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Author: Sir Muhammad Zafarullah Khan
Description: This book provides a translation by Sir Muhammad Zafarullah Khan of the Riyad as-Salihin, literally "Gardens of the Rightous", written by the Syrian Shafi'i scholar Muhyi ad-din Abu Zakariyya' Yahya b. Sharaf an-Nawawi (1233-78), who was the author of a large number of legal and biographical work, including celebrated collection of forty well-known hadiths, the Kitab al-Arba'in (actually containing some forty three traditions.), much commented upon in the Muslim countries and translated into several European languages. His Riyad as-Salihin is a concise collection of traditions, which has been printed on various occasions, e.g. at Mecca and Cairo, but never before translated into a western language. Hence the present translation by Muhammad Zafarullah Khan will make available to those unversed in Arabic one of the most typical and widely-known collection of this type.
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Home Media Reports 2011 Altaf’s statement and remembering the 1953…
Altaf’s statement and remembering the 1953 martial law in Punjab
The News - Internet Edition
Tuesday, January 25, 2011,
Safar 20, 1432 A.H.
Top Story
Altaf’s statement and remembering the 1953 martial law in Punjab

By Sabir Shah
Tuesday, January 25, 2011

LAHORE: Apropos the fresh statement of MQM Chief Altaf Hussain that Martial Law should be imposed in Punjab to curb crimes and apprehend the criminals; annals of history reveal that the last time this province had come under military rule alone was in March 1953 when the then Governor General Ghulam Muhammad had handed over administration to Lt General Azam Khan to oversee the suppression of anti-Ahmadiyya violence.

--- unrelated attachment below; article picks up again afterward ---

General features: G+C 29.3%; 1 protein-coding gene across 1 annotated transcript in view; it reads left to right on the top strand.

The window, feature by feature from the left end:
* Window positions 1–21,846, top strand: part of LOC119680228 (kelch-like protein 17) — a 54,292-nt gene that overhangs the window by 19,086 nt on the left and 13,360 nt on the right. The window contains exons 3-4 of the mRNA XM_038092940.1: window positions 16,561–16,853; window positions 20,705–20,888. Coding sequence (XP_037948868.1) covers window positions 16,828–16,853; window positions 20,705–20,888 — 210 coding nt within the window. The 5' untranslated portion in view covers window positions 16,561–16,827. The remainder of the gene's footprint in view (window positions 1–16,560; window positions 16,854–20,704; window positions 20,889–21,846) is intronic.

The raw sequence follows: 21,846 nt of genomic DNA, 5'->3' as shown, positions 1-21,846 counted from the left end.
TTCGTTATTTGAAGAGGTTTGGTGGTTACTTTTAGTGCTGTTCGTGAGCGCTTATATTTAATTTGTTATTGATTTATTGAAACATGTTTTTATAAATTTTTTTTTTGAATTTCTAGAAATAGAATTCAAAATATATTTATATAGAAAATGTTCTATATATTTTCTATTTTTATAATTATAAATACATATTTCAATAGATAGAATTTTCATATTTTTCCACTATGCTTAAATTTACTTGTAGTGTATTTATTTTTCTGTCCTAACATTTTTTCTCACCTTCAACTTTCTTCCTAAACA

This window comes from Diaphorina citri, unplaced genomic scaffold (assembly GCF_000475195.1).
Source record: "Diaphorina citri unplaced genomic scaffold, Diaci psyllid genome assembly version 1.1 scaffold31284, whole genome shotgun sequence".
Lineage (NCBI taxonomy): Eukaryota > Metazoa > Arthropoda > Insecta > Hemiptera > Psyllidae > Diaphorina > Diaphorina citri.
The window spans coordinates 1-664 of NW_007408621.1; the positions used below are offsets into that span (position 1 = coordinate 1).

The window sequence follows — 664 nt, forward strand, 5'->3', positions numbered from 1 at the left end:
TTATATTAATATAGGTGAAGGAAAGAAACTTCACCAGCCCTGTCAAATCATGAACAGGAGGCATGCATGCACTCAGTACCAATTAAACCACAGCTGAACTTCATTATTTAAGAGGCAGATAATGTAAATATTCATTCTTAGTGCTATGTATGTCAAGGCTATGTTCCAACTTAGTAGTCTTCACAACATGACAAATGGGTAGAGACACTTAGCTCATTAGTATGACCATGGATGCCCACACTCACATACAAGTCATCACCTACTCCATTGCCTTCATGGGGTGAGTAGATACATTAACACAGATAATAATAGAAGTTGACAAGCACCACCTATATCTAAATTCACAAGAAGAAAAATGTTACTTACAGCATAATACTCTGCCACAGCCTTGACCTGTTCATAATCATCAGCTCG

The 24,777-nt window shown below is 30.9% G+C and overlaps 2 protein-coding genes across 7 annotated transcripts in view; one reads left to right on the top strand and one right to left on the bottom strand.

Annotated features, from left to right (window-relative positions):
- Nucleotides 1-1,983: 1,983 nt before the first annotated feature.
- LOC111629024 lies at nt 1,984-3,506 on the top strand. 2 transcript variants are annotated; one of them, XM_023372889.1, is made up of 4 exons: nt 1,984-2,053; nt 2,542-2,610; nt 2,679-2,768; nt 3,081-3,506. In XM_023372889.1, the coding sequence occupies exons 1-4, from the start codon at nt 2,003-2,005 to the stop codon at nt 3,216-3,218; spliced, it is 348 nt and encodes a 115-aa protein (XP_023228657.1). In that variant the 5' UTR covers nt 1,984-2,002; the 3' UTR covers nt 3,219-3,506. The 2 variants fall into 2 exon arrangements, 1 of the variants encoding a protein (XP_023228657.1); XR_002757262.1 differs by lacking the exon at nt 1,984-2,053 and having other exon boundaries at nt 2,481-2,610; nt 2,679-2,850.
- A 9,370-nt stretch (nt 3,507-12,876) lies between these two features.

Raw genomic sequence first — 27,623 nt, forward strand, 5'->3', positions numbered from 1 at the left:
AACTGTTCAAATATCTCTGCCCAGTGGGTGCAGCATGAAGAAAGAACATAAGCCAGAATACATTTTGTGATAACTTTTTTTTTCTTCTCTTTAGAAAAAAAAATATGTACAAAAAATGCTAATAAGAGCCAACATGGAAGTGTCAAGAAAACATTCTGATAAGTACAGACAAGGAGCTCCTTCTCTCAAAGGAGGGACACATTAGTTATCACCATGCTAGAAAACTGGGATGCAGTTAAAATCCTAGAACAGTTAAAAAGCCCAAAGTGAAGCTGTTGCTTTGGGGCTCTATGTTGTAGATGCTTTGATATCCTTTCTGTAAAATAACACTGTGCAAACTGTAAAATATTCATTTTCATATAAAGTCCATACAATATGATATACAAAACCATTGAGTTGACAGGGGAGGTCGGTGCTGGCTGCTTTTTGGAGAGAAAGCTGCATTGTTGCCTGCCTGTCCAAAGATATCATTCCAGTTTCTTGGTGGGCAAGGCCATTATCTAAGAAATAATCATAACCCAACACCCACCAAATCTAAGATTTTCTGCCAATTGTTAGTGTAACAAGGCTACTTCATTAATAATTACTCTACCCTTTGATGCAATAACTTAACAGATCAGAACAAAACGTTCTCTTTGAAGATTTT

Following increased violence against the Ahmadiyya Community and the ever-surging incidents of torture, murder attempts and arson, Governor General Ghulam Muhammad had to request the Army to intervene and quell the aggression.

This was the time when known criminals of Lahore were given a very tough time by General Azam Khan and all such elements were arrested and tried by speedy courts for their alleged involvement in the unlawful activities.

On March 6 1953, after a mosque and houses of Ahmedis were set ablaze in Rawalpindi by an unruly mob, Ghulam Muhammad finally ran out of patience and was left with no other option but to impose a Martial Law in Punjab on the same day to control the popular wave of civil disobedience.

Earlier in February 1953, a few Ahmedi preachers were murdered all over Punjab, their leaders were handcuffed and newspapers like “Daily Alfazal” and “Farooq” were banned for supporting this sect.

The 69-day-long army deployment in Punjab between March 6 and May 14 1953 also saw the Jama’at-e-Islami Chief Maulana Abul Ala Maudoodi and then Secretary General of the Awami Muslim League Maulana Abdul Sattar Khan Niazi getting arrested and convicted to death for spearheading and inciting the riots, though the sentences of both these top religious clerics were subsequently commuted to life terms due to last-minute intervention of a few brother Islamic countries.

While Maulana Abdul Sattar Niazi was given death by a military court on May 7 1953, Maudoodi was convicted four days later on May 11 of the same year for writing ‘provocative’ material against the Ahmedis.

Both Maudoodi and Niazi had threatened to take direct action after February 22 1953, if their demand to declare Ahmadis as non-Muslim were not met by Governor General Ghulam Muhammad’s regime.

Although General Azam Khan (1908-1994) had served as the Governor of East Pakistan during Field Martial Ayub Khan’s regime, he is also known to have strongly supported the presidential candidacy of Fatima Jinnah, instead of siding with his boss in army.

The Lahore riots of 1953 had also created political difficulties for Governor General Ghulam Muhammad, as he had to dismiss the then Punjab Chief Minister Mian Mumtaz Daultana in March 1953 on charges of patronizing the religious elements leading the anti-Ahmadi violence.

A month later on April 17 of the same year, Ghulam Muhammad dissolved the cabinet of country’s first Prime Minister Khwaja Nazimuddin and had sent the premier packing. Pakistan’s then Ambassador to the United States Mohammad Ali Bogra was asked to replace Khwaja Nazimuddin as the next prime minister.

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